The Gallup Q12 has been the industry standard for measuring employee satisfaction and engagement for over 30 years.  While it is a good starting point for measuring employee engagement, it should not be considered the end all be all.  One particular statement has incited controversy for the better part of a decade- “I have a best friend at work.”


Why does Gallup ask it?

Gallup’s AnnaMarie Mann says, “The simple answer is performance. Our research has repeatedly shown a concrete link between having a best friend at work, and the amount of effort employees expend in their job. For example, women who strongly agree they have a best friend at work are more than twice as likely to be engaged (63%) compared with the women who say otherwise (29%).”


So, what’s all the fuss about?

It’s important to recognize that Gallup’s statement, ” I have a best friend at work,” is fundamentally flawed for several reasons. 

First, how do you measure something intangible like friendship? Without a standard definition of what the term “best friend” indicates, answers to the question are open to interpretation and give no quantifiable way to measure the health of company culture. 

Second, Americans, in particular, embrace a culture that compartmentalizes their work and home lives and many survey participants push back against the terminology by stating that their “best friend doesn’t work here,” or even more emphatically, “I wouldn’t want to have my best friend work with me.” 

Third, the word “best” implies that the respondent has another person in mind who is not their best friend. This sets up an expectation for the employee to compare their relationship with other people at work and determine which one is better than the other, creating friction among co-workers.

And finally, since organizations lack the ability to manufacture or control intimate personal connections, it sets leaders up against an unattainable standard that isn’t within their scope of influence. Unfortunately, companies often see these metrics as low-hanging fruit and spend resources on creating “fun” environments when research has shown other factors such as open communication and transparency are more important drivers of engagement and performance.

For Gallup’s part, they believe that the statement is phrased in such a way to garner an extreme response and thus give a more accurate reading of the health of an organization. However, since fewer than 19% of employees respond in the affirmative, it’s more likely that other factors highly influence the correlation between more engaged employees and “best friend” metrics.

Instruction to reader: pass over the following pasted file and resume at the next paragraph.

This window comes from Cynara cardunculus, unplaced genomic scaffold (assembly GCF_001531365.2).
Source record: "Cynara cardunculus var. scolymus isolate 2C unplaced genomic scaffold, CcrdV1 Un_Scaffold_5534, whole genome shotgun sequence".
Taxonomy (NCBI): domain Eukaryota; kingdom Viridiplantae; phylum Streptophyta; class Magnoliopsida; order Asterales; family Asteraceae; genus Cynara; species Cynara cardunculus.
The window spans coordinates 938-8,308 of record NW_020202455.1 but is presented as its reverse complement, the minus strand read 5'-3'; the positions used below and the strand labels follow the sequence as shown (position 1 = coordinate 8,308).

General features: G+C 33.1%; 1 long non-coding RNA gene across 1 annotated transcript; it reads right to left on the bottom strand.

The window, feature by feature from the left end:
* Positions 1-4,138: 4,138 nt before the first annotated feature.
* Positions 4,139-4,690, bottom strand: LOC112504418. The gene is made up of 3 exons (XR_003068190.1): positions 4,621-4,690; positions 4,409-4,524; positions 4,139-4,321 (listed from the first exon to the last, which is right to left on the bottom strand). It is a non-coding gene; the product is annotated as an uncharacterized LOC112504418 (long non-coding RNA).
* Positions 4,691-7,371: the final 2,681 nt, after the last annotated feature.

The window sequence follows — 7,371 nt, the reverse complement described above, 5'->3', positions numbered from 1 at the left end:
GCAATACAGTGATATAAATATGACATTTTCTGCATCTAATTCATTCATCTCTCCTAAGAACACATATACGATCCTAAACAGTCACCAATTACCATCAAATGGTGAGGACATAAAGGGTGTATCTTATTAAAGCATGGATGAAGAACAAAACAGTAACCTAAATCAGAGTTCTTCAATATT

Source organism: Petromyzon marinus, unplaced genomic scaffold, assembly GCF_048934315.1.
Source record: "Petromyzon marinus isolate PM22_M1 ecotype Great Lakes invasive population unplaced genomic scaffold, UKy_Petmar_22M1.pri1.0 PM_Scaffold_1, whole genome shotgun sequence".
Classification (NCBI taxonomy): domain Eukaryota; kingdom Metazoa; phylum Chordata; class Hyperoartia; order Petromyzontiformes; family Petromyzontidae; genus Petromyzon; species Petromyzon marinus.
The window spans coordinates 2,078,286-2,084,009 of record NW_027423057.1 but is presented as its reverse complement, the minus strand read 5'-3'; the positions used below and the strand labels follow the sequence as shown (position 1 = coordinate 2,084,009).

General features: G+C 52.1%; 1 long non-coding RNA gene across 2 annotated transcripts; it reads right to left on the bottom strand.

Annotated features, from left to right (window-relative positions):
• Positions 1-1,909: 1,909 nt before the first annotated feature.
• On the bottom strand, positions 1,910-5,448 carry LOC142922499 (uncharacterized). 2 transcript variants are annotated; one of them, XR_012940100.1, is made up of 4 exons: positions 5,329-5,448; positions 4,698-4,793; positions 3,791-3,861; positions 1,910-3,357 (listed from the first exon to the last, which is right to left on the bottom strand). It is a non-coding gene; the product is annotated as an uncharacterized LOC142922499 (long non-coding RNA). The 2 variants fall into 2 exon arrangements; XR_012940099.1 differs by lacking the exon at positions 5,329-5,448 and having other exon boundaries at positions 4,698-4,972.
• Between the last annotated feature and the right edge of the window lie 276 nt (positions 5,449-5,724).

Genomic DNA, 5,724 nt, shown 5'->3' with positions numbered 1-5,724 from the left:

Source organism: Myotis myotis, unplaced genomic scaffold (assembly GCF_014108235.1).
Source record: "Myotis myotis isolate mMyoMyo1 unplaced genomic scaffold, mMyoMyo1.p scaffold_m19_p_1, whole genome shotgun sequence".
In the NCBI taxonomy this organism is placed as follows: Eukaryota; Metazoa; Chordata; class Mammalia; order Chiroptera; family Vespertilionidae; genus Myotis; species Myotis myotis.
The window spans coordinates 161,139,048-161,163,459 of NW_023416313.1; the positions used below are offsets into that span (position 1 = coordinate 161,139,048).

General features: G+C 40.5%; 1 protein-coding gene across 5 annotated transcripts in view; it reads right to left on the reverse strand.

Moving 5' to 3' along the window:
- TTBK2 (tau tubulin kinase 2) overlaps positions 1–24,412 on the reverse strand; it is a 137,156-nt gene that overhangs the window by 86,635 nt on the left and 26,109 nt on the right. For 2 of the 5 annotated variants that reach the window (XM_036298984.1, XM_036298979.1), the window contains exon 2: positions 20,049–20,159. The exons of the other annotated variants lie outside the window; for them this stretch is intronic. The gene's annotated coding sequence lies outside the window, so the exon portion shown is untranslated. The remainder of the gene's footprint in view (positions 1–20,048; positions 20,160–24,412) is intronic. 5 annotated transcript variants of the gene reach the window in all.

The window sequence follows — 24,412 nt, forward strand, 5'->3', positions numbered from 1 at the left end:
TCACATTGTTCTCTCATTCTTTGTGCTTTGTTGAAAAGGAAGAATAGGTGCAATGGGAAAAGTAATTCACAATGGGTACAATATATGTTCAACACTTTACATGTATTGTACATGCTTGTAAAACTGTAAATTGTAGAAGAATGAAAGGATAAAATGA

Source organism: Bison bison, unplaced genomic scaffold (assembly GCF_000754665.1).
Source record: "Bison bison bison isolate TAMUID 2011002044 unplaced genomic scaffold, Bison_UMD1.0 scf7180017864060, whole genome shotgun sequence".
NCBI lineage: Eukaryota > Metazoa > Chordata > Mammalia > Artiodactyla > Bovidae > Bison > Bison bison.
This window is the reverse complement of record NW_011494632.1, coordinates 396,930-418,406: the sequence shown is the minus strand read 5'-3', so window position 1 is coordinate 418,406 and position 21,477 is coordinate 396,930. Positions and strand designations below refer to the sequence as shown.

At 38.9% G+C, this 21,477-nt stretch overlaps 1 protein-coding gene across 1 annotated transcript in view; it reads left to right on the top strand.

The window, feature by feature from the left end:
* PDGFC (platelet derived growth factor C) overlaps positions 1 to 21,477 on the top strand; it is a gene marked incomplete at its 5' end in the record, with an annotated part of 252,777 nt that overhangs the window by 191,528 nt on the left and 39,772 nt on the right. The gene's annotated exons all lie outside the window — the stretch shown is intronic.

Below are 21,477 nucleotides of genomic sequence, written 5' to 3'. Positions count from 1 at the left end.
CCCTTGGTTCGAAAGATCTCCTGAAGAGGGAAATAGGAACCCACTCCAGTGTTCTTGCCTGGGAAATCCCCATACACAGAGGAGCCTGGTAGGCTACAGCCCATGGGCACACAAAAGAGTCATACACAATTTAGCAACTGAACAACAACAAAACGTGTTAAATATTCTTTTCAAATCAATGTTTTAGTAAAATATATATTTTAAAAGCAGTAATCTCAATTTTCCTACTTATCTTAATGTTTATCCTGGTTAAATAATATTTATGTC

Trust: a more accurate measure

Rodd Wagner, former principal at Gallup, says, “…according to our data, friendship ranks well below collaboration, teamwork, and coworker abilities for maintaining employee commitment and intensity. In fact, when all four of these issues are analyzed together relative to employees’ commitment to the company and intensity on the job, the effect of friendships is so weak it sometimes is not even statistically significant…In a head-to-head match-up between the statements “I have good friends at my current job” and “I have many strong working relationships at my job,” the latter is a much better predictor of employees’ customer focus, innovative thinking, motivation to work hard, pride in their organizations and intention to stay in their jobs.”

Here at Sicora Consulting, we’ve heard repeatedly from employees and managers that answers to the statement “I have a best friend at work?” do not provide clear and usable data for leadership. But further probing of respondents into what it means to have a best friend yields a statement that we believe is a more accurate assessment-  “I have someone at work that I can completely trust.”

While Gallup’s Q12 is a survey used by thousands of companies worldwide, there are so many different factors involved with employee engagement, and there is a plethora of other tools, surveys, and research to empower your understanding and analysis of employee engagement in your organization. Ensure that the tool you are using is getting the information you need to build your organizational culture. 


8 Factors of Engagement- A Balanced Holistic Approach

In 2016 after years of research, Sicora came up with the 8 Factors of Engagement, the most balanced, holistic leading indicator engagement model on the market.

It empowers employees to take command of their own engagement, which helps to lighten the burden of managers and leaders.

Then, in 2020 they took it one step further, putting the report in the hands of the employee by creating an individualized profile for everyone to receive and take action with. It is designed to help prioritize and focus on the factors that matter most and ask questions that allow the individual to go deeper into their own engagement. Ultimately preparing them to take action on their own, with their team, with their manager, and in alignment with their organization.

Team and organizational reports are also available, along with a powerful organizational impact analysis demonstrating how engagement impacts process performance, customer engagement, and the organization’s overall success.


Where’s your engagement level?  

Take the 8 Factors of Engagement Assessment today to find out.  It takes less than 3 minutes to complete, your profile comes to you automatically, and you can share the link (and profile) with as many “best friends” as you would like.

Click here to start the assessment